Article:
The world is never as we see it. It may resemble what we see, certainly; but we know from experience that we all see things differently. Which makes an instant nonsense of the phrase "the camera never lies". In fact, that is exactly what the camera does with distinction. It lies by selective framing; it lies by image manipulation and leaves plenty of scope to build lies from interpretation. And ever since Stalin airbrushed Trotsky out of a famous picture, it lies by omission, too.
Boyarde Messenger has made something of a virtue of this latent quality of the frozen moment in her series of pictures titled Night Prowls, edgy streetscapes from the Central American country of Belize where she resides six months of the year. Night Prowls shows us a world that we can never see, a world that does not exist to the naked eye, because Boyarde does not work just with space; in this series, she is working in the quantum realm of time and space. There is a sense in which this is true of all photography in that space equals framing and time equals exposure duration. What makes Messenger's Prowls so eerie is the duration of the exposure and the time of day. She skulks the streets in the dead of night when people are sleeping and buildings assume the lifeless, protective quality of enclosed space. Using ambient light and sufficient duration to allow the moon or street lighting to illuminate her streets and buildings, these unpeopled scenes awaken and boogie in a baleful moonlit masquerade that suggest dream states full of spectral narratives.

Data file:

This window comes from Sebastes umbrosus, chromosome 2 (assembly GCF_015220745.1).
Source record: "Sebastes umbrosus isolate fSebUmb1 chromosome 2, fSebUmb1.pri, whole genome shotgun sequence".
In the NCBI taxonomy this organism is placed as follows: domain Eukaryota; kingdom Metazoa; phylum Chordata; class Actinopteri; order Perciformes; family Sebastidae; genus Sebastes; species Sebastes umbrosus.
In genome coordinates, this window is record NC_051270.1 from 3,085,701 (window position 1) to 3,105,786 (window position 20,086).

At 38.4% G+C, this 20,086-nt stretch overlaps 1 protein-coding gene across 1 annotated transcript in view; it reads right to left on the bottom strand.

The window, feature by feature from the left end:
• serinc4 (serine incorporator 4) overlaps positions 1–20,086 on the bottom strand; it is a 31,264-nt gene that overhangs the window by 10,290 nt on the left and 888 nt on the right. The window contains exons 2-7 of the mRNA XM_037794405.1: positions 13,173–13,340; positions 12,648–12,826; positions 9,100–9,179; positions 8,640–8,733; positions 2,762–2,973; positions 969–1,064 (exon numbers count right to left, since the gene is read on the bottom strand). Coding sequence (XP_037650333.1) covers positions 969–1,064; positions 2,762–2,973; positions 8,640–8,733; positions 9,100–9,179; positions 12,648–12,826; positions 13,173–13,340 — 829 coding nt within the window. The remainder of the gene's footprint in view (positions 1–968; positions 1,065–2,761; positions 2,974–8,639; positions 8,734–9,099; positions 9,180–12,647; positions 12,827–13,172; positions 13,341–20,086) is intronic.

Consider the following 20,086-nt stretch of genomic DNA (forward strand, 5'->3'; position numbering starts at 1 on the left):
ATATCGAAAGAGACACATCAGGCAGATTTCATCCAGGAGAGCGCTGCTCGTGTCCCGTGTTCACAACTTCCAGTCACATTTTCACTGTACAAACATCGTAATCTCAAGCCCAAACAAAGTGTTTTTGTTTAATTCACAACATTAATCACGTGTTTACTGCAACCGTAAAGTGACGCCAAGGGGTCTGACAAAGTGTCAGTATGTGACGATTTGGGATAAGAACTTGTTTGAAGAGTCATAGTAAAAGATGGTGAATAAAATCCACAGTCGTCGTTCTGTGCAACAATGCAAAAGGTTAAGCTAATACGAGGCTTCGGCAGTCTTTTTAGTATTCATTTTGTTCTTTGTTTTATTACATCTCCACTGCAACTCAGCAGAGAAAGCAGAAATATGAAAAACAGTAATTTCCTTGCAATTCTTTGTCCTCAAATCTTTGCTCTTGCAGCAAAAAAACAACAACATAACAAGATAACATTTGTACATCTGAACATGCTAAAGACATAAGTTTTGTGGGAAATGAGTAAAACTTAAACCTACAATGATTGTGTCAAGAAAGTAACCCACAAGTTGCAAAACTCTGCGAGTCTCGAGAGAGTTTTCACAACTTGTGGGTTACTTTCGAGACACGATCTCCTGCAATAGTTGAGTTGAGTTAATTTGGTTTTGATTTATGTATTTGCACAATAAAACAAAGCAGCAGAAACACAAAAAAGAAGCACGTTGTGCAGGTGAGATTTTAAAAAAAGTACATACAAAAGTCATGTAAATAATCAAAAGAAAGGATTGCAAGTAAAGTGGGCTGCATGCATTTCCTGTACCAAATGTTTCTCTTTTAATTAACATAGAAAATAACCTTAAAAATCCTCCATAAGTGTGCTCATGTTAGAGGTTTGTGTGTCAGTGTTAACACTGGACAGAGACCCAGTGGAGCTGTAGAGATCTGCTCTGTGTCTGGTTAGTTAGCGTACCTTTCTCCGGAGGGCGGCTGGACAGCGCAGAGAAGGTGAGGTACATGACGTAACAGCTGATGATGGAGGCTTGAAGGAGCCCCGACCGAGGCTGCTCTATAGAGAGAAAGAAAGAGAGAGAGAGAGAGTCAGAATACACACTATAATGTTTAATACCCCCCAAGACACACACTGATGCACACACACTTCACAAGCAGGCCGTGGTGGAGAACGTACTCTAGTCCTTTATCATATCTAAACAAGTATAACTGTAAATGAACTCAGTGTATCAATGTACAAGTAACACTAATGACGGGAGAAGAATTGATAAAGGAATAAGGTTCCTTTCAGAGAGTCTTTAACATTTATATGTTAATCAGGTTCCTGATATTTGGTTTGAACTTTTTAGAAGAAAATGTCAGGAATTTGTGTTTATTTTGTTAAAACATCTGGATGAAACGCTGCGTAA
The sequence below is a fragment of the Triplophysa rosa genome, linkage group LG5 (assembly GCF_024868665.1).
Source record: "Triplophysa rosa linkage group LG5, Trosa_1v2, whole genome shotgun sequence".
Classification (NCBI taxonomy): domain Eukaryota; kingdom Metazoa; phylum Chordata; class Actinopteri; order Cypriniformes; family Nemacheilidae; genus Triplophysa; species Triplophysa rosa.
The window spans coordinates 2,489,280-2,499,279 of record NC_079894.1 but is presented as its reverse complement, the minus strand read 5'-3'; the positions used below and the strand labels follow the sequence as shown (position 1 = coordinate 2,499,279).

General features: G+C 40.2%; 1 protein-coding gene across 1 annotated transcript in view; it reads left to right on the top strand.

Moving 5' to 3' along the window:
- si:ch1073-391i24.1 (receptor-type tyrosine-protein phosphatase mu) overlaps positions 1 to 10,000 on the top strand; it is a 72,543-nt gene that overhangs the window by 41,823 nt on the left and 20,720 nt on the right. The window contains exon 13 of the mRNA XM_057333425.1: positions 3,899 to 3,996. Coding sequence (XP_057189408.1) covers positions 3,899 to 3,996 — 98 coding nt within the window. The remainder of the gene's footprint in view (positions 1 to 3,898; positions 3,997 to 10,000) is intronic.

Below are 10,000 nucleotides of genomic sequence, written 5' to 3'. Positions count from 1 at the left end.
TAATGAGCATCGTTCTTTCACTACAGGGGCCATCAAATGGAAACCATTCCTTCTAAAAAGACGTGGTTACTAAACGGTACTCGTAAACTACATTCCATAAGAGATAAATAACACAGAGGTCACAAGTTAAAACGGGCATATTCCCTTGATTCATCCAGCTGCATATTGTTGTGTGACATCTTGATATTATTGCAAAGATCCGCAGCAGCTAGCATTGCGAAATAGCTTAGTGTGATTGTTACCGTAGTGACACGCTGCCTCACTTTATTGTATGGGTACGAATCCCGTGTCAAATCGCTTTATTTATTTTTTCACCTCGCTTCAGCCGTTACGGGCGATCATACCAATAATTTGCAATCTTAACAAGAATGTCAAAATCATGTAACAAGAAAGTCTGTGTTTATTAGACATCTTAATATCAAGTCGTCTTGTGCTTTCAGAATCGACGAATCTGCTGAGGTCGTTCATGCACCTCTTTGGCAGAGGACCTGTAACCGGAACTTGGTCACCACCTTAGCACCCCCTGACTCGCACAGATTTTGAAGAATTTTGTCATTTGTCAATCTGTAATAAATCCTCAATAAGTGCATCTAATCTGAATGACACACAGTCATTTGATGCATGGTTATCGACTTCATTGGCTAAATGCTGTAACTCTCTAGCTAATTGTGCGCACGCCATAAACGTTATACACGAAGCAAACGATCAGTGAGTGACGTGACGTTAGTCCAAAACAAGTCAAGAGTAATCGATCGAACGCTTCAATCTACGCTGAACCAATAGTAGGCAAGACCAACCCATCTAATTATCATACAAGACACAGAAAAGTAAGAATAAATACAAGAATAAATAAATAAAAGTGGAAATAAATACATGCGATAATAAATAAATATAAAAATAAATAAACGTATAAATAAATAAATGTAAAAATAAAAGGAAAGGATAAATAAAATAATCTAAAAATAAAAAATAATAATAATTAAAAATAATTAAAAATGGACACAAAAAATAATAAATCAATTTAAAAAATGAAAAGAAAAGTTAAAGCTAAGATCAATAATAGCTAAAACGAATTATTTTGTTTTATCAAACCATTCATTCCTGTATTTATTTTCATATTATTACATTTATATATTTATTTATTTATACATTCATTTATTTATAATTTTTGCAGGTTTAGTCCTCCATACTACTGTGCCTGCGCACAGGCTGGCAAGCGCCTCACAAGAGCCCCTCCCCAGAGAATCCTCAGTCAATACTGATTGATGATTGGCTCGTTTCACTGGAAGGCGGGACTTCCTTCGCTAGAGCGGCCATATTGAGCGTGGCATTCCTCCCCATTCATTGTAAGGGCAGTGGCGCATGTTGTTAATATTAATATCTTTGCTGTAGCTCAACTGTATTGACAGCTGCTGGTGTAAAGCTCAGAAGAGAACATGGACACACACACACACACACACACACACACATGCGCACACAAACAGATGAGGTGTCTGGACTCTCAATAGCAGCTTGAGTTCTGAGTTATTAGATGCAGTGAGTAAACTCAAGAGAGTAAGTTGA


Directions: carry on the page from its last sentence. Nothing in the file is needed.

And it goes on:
Because the scenes are often illuminated by streetlights or shop signs, Messenger goes to work to strip out the colour casts of orange or green or blue to reveal what we would see if the light temperature were "normal". Strangely, this is what makes them otherworldly. If you saw one of her buildings in your waking state, you'd run a mile, or sit and muse till dawn stole your vicarious vision.
Not everyone might share this view and Messenger also has a "bread and butter" line in sensuous buttocks to boost her bottom line. Shapely bottoms painted with shape-enhancing patterns (Messenger trained as a painter) are what she may be best known for. As the brochure says, "one purchased by a Premier League footballer"– that should cover the airfares to and from Belize.
Finding the unusual in the mundane is the hallmark of gifted photographers and another series of photographs from Belize reveals the technical gifts and social documentarian lurking in Messenger's closet.
Her Washing Line series captures more than just clean washing aired in public. These strung-out tales of domestic routine have a covert status, in that, as she says, "you need to hang things out in good order, either by colour or type or graduating lines of size... People will judge others on the way they hang out their laundry". Her series shows they are not kidding.Reuse content